Is it my imagination or is Northern California becoming increasingly interested in Pinot Noir?
Pinot is certainly well established among California red wine grapes and regions. This is particularly true in areas such as Russian River, Sonoma Coast, Monterey, Santa Cruz mountains and, one of favorites, Santa Lucia Highlands. But let’s face, Northern California is primarily Cab country.
Judging from a number of recent and forthcoming events, however, it appears that spring is increasingly turning into Pinot season, with a number of high-profile events that often attract sell-out crowds. The last month, for example, saw:
- Pigs and Pinot weekend (March 23 and 24), at the Hotel Healdsburg, with culinary creations by star chefs including Charlie Palmer and Michael Mina producing pig creations to accompany Pinots from dozens of producers;
- Terroirs and Signatures de Bougogne (April 24), where dozens of French Burgundy producers beguiled a generally California-centric audience with a very informative seminar on Burgundian terroir and wines and tastes of dozens of precious Grand Cru and 1er Cru, and hundreds of supporting village wines; and
- American Institute of Wine and Food’s Fili-Pinot dinner (April 25), where Tim Luym, James Beard Rising Star nominee chef of San Mateo’s Attic restaurant, demonstrated the seamless pairing of Filipino food with six Northern California boutique Pinots.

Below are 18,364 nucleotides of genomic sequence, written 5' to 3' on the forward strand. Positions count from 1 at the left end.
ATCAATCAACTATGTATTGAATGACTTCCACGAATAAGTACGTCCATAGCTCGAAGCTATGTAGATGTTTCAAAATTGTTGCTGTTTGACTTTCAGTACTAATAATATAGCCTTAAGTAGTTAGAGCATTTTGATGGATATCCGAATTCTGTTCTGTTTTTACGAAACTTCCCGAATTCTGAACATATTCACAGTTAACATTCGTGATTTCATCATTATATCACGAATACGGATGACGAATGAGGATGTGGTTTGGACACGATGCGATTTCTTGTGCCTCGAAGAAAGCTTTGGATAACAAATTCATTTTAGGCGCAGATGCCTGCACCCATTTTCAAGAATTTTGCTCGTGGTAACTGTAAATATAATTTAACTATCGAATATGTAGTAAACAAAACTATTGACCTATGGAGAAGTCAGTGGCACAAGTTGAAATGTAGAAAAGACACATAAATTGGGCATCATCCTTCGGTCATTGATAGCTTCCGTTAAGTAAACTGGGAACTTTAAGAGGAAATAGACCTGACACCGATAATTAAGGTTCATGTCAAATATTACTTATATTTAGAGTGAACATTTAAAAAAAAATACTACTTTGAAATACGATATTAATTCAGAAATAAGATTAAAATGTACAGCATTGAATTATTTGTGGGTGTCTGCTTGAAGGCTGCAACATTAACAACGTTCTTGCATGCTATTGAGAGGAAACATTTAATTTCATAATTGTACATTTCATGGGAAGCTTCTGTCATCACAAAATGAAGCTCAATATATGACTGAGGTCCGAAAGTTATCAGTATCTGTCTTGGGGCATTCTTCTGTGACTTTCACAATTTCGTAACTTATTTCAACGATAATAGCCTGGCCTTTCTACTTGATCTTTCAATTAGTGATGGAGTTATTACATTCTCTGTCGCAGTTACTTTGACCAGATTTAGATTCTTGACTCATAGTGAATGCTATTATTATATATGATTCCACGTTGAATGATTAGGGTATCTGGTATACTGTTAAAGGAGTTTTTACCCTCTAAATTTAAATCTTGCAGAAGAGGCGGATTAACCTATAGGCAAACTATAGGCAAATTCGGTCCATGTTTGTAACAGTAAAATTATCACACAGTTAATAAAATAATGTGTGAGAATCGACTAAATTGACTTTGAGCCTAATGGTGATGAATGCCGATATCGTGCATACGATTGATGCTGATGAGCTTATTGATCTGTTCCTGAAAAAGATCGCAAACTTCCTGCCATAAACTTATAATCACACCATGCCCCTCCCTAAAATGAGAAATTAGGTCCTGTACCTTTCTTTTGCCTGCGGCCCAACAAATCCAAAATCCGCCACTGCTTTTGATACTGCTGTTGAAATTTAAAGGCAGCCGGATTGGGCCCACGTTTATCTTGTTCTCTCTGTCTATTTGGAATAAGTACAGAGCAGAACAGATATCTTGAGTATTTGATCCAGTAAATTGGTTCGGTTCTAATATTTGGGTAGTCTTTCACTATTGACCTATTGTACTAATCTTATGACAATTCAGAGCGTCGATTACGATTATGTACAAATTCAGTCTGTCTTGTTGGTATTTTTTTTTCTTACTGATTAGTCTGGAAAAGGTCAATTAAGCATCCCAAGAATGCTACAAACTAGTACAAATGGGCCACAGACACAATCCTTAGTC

- SLH Gala (May 19) which the rapidly expanding range of Santa Lucia Highland’s Pinots.
But as impressive as each of these events were, they are effectively a warm-up for June, when Pinot Days comes to to town. This annual event will open with the AIWF-sponsored Tablehop Winemakers’ Fundraising Dinner on June 14, heralding the highly anticipated opening Michelin-starred Joseph Humphrey’s Dixie restaurant. This will be followed by a full weekend of dinners, focus tasting seminars and a huge tasting event featuring wines from more than 200 of the country’s best Pinot producers.
This, of course, is certainly not to suggest that other varietals are being ignored. The giant, blow-out Pebble Beach Wine & Food Festival (April 12-15) is an equal opportunity showcase for all of the country’s best chefs and wineries.
Nor can one forget other varietal-focused events like Rhone Rangers (March 24-25) and the California Cabernet Society’s annual barrel tasting event (May 7), or, for those looking or more distant climes, Vino Ibérico, which features the wines of Spain and Portugal.
It all goes to show: While Pinot may be highlighted in many of this season’s events, Northern California’s appetite for all type of wine and wine and food events is limitless.